Putin vetoes human rights

Spoiler: After the collapse of the Soviet Union, Russia granted to take the place of the Soviet Union as a permanent member of the United Nations’ Security Council. That was a mistake. The position has mostly been used to block investigations into human rights violations, Russian occupations of other countries’ territories, protect pariah regimes and block UN aid to refugees.

After Putin came to power, Russia has used its veto to prevent the UN to act against regimes who violate human rights and even persecute their own populations. The first vetoes blocked UN actions against the regimes in Myanmar and Zimbabwe. These vetoes were not based on any considerations of what was going on in the two countries. They were supporting China’s vetoes. The Chinese regime was not interested in having UN missions in countries where China had invested.

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Real wage and labour share developments in Sweden.

Spoiler: Analysing inequality in Sweden by looking at developments of capital and labour shares 1960-2019 show that inequality is not a big issue. Labour’s share in GDP is closely related to the real wage. Growth of hourly real wages has not lagged labour productivity growth.

In the previous post, I showed that the wage share had increased in Sweden since 1993. That conclusion may be based on the initial point in the sample. In fact, it wasn’t. The wage share has been, as Kaldor suggested a long time ago, relatively constant over a long period of time. In this post, I will take a longer view on capital and wage shares in Sweden.

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Belarus would have done better in the EU

Spoiler: The rumoured success of the Belarussian economy spells Russia gas and oil subsidies. The subsidies have propped up the Belarusian economy. Refining subsidised imported oil from Russia and selling it at world market prices provided Belarus with revenues. Much of these have been used to sustain the inefficient State-Owned Enterprises (SOEs).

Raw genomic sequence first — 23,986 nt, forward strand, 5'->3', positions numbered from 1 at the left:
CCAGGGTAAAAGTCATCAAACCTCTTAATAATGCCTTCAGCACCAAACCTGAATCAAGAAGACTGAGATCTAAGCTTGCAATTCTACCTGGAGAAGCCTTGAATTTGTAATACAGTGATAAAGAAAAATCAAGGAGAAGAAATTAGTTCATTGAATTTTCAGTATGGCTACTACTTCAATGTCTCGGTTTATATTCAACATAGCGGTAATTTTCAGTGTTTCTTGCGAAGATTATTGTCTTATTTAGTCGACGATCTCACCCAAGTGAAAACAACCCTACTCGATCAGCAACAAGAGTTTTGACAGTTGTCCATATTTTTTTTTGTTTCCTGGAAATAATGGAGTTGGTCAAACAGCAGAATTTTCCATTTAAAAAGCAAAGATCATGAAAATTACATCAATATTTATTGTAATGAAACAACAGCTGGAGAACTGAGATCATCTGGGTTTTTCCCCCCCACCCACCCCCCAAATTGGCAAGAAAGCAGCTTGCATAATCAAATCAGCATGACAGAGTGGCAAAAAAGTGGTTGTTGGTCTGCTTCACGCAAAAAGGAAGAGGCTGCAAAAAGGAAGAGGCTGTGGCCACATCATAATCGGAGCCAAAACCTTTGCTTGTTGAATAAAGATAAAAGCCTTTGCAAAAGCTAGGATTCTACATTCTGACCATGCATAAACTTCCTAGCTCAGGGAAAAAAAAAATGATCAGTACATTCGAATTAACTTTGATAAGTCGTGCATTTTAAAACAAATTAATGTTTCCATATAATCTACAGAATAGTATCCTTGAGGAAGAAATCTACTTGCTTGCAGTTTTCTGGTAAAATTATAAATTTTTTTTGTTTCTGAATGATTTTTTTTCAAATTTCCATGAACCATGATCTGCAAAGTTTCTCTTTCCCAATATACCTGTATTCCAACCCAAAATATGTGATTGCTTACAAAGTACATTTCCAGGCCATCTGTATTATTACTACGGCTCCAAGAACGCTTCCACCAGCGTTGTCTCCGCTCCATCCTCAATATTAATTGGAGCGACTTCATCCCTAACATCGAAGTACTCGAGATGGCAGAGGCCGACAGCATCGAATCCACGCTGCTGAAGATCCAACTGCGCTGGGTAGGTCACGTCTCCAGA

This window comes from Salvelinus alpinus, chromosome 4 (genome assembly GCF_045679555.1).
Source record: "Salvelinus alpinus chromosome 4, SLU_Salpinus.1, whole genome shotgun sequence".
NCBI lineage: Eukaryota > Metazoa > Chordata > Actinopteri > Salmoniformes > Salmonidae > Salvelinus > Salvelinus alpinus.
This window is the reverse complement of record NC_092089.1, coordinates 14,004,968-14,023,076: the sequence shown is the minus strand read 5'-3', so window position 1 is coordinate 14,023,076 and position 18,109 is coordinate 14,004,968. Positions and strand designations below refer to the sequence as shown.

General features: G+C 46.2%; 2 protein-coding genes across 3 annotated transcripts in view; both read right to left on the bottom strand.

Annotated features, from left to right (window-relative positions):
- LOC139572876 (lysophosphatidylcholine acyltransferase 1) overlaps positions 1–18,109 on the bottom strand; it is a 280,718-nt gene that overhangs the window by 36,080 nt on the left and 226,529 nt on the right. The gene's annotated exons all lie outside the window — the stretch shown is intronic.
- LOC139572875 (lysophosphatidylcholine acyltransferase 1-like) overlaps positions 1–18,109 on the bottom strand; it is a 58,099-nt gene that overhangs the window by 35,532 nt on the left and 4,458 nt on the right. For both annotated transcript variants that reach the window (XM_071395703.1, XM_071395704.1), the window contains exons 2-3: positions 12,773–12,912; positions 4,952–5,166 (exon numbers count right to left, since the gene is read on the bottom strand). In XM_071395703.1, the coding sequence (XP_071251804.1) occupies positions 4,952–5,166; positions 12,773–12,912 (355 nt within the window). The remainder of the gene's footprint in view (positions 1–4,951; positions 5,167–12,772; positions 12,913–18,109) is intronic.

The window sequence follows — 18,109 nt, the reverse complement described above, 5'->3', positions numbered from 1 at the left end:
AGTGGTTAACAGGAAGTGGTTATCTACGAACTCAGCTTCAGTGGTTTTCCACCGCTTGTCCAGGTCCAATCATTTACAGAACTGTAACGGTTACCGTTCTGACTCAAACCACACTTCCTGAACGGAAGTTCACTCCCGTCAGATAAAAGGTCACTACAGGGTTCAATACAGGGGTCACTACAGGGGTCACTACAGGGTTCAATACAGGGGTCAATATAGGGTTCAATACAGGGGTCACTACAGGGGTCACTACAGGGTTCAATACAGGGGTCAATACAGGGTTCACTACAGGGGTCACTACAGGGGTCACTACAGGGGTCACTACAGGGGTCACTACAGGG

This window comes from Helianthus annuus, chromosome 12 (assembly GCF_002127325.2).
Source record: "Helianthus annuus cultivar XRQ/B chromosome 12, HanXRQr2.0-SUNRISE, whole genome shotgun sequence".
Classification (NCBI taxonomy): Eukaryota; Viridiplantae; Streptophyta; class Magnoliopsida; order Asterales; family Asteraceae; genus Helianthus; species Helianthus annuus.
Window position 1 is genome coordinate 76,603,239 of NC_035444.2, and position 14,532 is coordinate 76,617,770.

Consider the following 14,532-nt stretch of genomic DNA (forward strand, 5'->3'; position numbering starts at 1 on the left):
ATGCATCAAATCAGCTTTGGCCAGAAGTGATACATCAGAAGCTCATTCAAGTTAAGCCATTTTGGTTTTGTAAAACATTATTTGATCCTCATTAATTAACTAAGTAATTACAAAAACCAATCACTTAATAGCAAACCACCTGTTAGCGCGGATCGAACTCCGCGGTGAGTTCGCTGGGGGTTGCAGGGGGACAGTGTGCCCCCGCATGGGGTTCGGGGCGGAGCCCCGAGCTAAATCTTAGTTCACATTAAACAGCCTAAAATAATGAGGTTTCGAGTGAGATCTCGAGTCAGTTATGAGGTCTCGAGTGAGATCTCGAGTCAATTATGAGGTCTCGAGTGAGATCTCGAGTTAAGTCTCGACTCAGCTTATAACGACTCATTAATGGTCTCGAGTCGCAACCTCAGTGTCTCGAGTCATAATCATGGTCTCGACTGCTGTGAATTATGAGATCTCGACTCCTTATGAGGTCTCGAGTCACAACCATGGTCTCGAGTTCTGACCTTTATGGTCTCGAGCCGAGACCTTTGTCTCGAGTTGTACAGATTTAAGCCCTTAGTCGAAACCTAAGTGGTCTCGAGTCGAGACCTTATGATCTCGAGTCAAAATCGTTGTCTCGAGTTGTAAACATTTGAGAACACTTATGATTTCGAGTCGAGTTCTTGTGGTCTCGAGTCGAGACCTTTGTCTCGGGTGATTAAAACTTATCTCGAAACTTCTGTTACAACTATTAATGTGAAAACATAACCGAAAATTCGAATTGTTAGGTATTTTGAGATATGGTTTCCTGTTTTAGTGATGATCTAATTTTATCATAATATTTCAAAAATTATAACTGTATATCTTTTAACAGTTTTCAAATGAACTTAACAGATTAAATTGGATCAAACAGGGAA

The oil revenues were also used to decrease poverty and provide the citizens with a decent health care. But Lukashenka’s economic model is not sustainable. For a decade now, growth has been disappointing. The reduced subsidies from Russia has not been helpful but the main cause for stalling growth is the low productivity growth.

A planning-type economy where capital and labour are allocated by bureaucrats according to development plans have preserved the inefficient industry structure. Administered prices and wages have worked in the same direction and prevented renewal of the economy towards a more productive industry structure. Most of Belarusian GDP growth is due to increased amounts of input while contribution from total factor productivity growth is low and practically absent since 2010.

The Belarusian people which already was frustrated over the lack of civil rights, would have been better off if Belarus had joined the EU. The people in the former communist countries, which are now EU members, are not only freer but also more prosperous than Belarusians.

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Repression in Belarus in graphs.

Spoiler: In yesterday’s post, I showed the obvious in a graph. Lukashenka doesn’t care about individual rights and Belarus is far from the ideal of liberal democracies. People living in liberal democracies are protected from persecution and harassments of the state. The institutions in liberal democracies provide people possibilities to change governments through free and fair elections and hold their politicians accountable. All this was summarised into a graph showing the absence of liberal democracy in Belarus and Russia. It also showed how the Baltic countries’ people enjoy the rights in associated with liberal democracy.

Lukashenka has turned to Putin to help and, maybe to please him, has begun to talk about Ukraine in a negative way to put it mildly. This post elaborates on the concept of liberal democracy. And why not add Ukraine to the countries that were displayed yesterday? And that shows that even though it is far from perfect, conditions of Rule of Law is better, the judiciary is more independent, the media is more free and civil society organisations are less repressed in Ukraine than in Belarus and Russia. Maybe that’s why Lukashenka bashes conditions in Ukraine.  But the Belarusian people would be better off if their country would turn to the west or the south instead of the east.

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